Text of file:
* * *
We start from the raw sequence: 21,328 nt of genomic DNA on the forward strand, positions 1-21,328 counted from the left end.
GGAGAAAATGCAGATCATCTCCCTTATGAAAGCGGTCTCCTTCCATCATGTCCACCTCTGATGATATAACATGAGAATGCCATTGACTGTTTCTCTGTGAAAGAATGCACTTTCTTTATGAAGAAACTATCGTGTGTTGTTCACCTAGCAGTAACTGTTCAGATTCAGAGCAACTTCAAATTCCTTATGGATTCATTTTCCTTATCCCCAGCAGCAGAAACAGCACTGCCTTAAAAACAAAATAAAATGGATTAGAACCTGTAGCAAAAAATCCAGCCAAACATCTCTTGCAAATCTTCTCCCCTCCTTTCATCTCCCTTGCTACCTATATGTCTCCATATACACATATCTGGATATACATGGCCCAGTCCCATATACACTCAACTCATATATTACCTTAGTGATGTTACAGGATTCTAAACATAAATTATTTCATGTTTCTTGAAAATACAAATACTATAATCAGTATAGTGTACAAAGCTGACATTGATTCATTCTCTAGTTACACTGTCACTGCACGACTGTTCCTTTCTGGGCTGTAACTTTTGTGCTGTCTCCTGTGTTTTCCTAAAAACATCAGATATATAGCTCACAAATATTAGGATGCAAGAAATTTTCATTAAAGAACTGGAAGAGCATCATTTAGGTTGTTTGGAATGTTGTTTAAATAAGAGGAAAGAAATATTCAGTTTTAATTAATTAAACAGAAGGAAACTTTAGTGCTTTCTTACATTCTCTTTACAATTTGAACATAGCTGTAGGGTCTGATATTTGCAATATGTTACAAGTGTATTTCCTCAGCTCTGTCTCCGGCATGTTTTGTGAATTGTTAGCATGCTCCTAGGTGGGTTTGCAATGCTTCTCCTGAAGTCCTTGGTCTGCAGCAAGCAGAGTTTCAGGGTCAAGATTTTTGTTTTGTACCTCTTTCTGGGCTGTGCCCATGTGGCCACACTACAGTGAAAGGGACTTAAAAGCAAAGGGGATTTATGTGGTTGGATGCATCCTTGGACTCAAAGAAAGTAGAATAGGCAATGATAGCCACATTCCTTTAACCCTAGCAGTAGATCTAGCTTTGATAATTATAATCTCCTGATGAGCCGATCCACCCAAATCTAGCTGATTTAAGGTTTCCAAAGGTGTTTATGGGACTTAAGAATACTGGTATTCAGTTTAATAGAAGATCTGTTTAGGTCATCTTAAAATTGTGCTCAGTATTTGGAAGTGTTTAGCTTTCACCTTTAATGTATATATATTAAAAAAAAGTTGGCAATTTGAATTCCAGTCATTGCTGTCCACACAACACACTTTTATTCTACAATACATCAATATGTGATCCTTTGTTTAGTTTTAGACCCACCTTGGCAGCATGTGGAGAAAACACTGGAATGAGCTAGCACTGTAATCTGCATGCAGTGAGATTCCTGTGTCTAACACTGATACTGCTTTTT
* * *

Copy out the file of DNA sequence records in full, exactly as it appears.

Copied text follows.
We start from the raw sequence: 21,328 nt of genomic DNA on the forward strand, positions 1-21,328 counted from the left end.
GGAGAAAATGCAGATCATCTCCCTTATGAAAGCGGTCTCCTTCCATCATGTCCACCTCTGATGATATAACATGAGAATGCCATTGACTGTTTCTCTGTGAAAGAATGCACTTTCTTTATGAAGAAACTATCGTGTGTTGTTCACCTAGCAGTAACTGTTCAGATTCAGAGCAACTTCAAATTCCTTATGGATTCATTTTCCTTATCCCCAGCAGCAGAAACAGCACTGCCTTAAAAACAAAATAAAATGGATTAGAACCTGTAGCAAAAAATCCAGCCAAACATCTCTTGCAAATCTTCTCCCCTCCTTTCATCTCCCTTGCTACCTATATGTCTCCATATACACATATCTGGATATACATGGCCCAGTCCCATATACACTCAACTCATATATTACCTTAGTGATGTTACAGGATTCTAAACATAAATTATTTCATGTTTCTTGAAAATACAAATACTATAATCAGTATAGTGTACAAAGCTGACATTGATTCATTCTCTAGTTACACTGTCACTGCACGACTGTTCCTTTCTGGGCTGTAACTTTTGTGCTGTCTCCTGTGTTTTCCTAAAAACATCAGATATATAGCTCACAAATATTAGGATGCAAGAAATTTTCATTAAAGAACTGGAAGAGCATCATTTAGGTTGTTTGGAATGTTGTTTAAATAAGAGGAAAGAAATATTCAGTTTTAATTAATTAAACAGAAGGAAACTTTAGTGCTTTCTTACATTCTCTTTACAATTTGAACATAGCTGTAGGGTCTGATATTTGCAATATGTTACAAGTGTATTTCCTCAGCTCTGTCTCCGGCATGTTTTGTGAATTGTTAGCATGCTCCTAGGTGGGTTTGCAATGCTTCTCCTGAAGTCCTTGGTCTGCAGCAAGCAGAGTTTCAGGGTCAAGATTTTTGTTTTGTACCTCTTTCTGGGCTGTGCCCATGTGGCCACACTACAGTGAAAGGGACTTAAAAGCAAAGGGGATTTATGTGGTTGGATGCATCCTTGGACTCAAAGAAAGTAGAATAGGCAATGATAGCCACATTCCTTTAACCCTAGCAGTAGATCTAGCTTTGATAATTATAATCTCCTGATGAGCCGATCCACCCAAATCTAGCTGATTTAAGGTTTCCAAAGGTGTTTATGGGACTTAAGAATACTGGTATTCAGTTTAATAGAAGATCTGTTTAGGTCATCTTAAAATTGTGCTCAGTATTTGGAAGTGTTTAGCTTTCACCTTTAATGTATATATATTAAAAAAAAGTTGGCAATTTGAATTCCAGTCATTGCTGTCCACACAACACACTTTTATTCTACAATACATCAATATGTGATCCTTTGTTTAGTTTTAGACCCACCTTGGCAGCATGTGGAGAAAACACTGGAATGAGCTAGCACTGTAATCTGCATGCAGTGAGATTCCTGTGTCTAACACTGATACTGCTTTTT